Monday, August 15, 2011
Brewer: Southern Tier Brewing Company, Lakewood, New York
Alcohol Content: 11.2%
Official Description from Brewer:
"When empirical and creative impulses collide, the result is often timeless. The classic utility-art aesthetic of the coffee maker is an example of design and engineering working in concert.
It is through similar cooperation that the simple bitter cocoa bean is transformed into a sweet treat. As scientists, our brewers utilize their materials to exacting standards. As artists, they couldn’t resist the temptation to combine two of our highly acclaimed Blackwater Series Imperial Stouts: Jahva and Choklat. Alone each is perfect, but together as Mokah they are an inimitable expression of two of the world’s most sought after flavors. Enjoy Mokah stout with – or as – your favorite dessert!"
I was sitting at Beer Geeks one night with my good friend Brett and I noticed Southern Tier's Mokah on the menu and decided that would be my last beer of a great evening. Alas, Beer Geeks was out and I immediately made it a point to ask my brother to pick up a bomber during his annual trek to Lake Chautauqua. After our trifecta on Father's Day and the Porter he handed me for free I figure I could ride the free beer train as far as he's willing to let me.
There are two things that I did for the first time while drinking this brew. Presently, a half full glass of Mokah still sits in front of me as I type this. Southern Tier recommends serving Mokah at 48 degrees in a snifter. I have no snifters in the house so I'm letting the brew ascend to ambient temperature in my trusty pint glass. There really is no difference in the taste. I'll mention the second experience later.
Mokah pours beautifully. There is a great caramel color tone to the liquid as it escapes the bottle. You can easily confuse Mokah for either cola, black coffee, or motor oil, all of which make a stout appetizing. The aroma of Mokah is a perfect blend of the malts and gems used to make this brew, chocolate and coffee. You could not escape the scent and the potency truly makes it a dessert beer.
When you bring the glass to your lips, the cold (yes, I drank it cold) beer shocks your system because the chocolate and coffee you were anticipating are lost to the bitterness of the four hops employed in the brewing process. Ok, not entirely lost but you know that it is beer and not mocha. Something beautiful occurs in the process however. As you lose beer to your stomach you gain an even stronger smell resting inside your favorite beer drinking vessel. If you've ever had the pleasure of smelling a chocolate factory (or if you live in Chicago catch the whiff of ever present chocolate in the air) you get that sensation over and over and over every time you take another drink.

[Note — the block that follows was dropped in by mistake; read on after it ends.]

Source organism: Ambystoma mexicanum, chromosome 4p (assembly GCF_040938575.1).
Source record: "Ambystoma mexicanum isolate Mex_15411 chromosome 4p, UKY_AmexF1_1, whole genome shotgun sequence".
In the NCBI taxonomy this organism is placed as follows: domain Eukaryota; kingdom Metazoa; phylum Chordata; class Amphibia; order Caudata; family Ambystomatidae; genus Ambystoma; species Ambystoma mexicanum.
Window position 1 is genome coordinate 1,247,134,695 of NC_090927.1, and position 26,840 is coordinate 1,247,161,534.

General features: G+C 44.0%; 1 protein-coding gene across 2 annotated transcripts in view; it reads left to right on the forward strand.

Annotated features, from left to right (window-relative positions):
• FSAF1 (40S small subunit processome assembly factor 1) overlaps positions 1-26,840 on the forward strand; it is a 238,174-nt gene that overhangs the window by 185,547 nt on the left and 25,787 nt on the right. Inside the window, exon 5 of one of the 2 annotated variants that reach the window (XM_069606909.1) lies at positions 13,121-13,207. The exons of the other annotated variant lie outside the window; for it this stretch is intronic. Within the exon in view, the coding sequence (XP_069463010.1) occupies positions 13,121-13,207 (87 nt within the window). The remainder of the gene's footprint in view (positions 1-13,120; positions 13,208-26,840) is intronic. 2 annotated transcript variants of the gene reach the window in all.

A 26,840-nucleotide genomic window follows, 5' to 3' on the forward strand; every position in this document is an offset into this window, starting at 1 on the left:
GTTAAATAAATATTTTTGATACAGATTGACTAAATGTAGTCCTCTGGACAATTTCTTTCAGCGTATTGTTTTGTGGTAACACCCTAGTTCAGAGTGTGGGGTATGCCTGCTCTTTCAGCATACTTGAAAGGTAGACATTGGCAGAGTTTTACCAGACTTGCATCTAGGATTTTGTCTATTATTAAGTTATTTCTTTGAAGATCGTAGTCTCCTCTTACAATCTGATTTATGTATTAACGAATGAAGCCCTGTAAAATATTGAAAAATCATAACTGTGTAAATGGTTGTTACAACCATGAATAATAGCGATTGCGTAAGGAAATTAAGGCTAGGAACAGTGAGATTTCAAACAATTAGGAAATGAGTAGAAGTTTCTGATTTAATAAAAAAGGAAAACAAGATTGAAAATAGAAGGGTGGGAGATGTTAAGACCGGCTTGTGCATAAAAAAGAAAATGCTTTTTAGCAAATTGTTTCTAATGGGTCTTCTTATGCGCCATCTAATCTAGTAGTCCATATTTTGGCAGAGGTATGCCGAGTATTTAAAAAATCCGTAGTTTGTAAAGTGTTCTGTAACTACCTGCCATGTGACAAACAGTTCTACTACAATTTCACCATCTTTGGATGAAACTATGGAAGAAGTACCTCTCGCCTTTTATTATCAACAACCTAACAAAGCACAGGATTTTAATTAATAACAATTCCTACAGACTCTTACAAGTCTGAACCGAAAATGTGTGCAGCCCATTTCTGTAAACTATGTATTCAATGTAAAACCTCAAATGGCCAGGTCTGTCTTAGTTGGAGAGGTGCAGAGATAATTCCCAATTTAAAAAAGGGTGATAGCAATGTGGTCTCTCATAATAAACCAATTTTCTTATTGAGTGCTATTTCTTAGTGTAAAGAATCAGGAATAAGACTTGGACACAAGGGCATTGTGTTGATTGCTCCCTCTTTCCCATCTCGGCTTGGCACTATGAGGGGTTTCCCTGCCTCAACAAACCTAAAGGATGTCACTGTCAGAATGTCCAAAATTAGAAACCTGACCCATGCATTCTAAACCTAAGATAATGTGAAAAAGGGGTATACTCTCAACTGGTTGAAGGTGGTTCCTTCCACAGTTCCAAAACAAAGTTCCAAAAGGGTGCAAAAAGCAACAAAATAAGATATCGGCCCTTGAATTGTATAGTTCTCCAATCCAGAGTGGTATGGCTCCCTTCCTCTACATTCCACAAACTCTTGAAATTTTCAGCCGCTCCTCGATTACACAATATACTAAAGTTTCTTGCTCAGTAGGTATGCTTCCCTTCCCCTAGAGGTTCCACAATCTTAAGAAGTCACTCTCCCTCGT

Suggestion: Good stout, great beer, dessert watch out! Mokah is a mid-spring seasonal with an April release. I'm sure it comes and goes quickly, with the exception of the bomber my brother grabbed. Even if you don't like dark beers, grab Mokah at 10pm, turn on the news, and melt away into dream land (or Left Hand's Milk Stout, either one a winner).
Value: FREE!! Ok, I'll ask my brother how much he paid, but if it is like other Southern Tier bombers I've found at Wise Guy's or Nick's I'm going to guess around $8, maybe $9 because it is seasonal. At 11.2% and a great dessert beer, well worth it.
Michelle Factor: "I want to take a huge bite!" Michelle really loved the chocolate aroma and after taking a couple of pulls announced that she would definitely drink this beer. Her only complaint was the bitterness. Can't win 'em all.
I actually grabbed a dark chocolate truffle to see how well it paired with the beer. I thought that either the truffle would enhance the beer or the beer would enhance the truffle. I should have listened to Alton Brown (Food Network food guru). Taste buds have limited use and cannot handle sensory overload. The reason some sweet foods taste better with salt is because the contrast enhances the sweet receptors of the tongue. When I took a bite of the truffle, my sweet receptors were at capacity so that when I took a drink of Mokah all I could taste was the bitterness of the hops. The truffle certainly enhanced the flavor of the beer but in the wrong direction. Needless to say, I doubt I'll bring food back to a beer critique.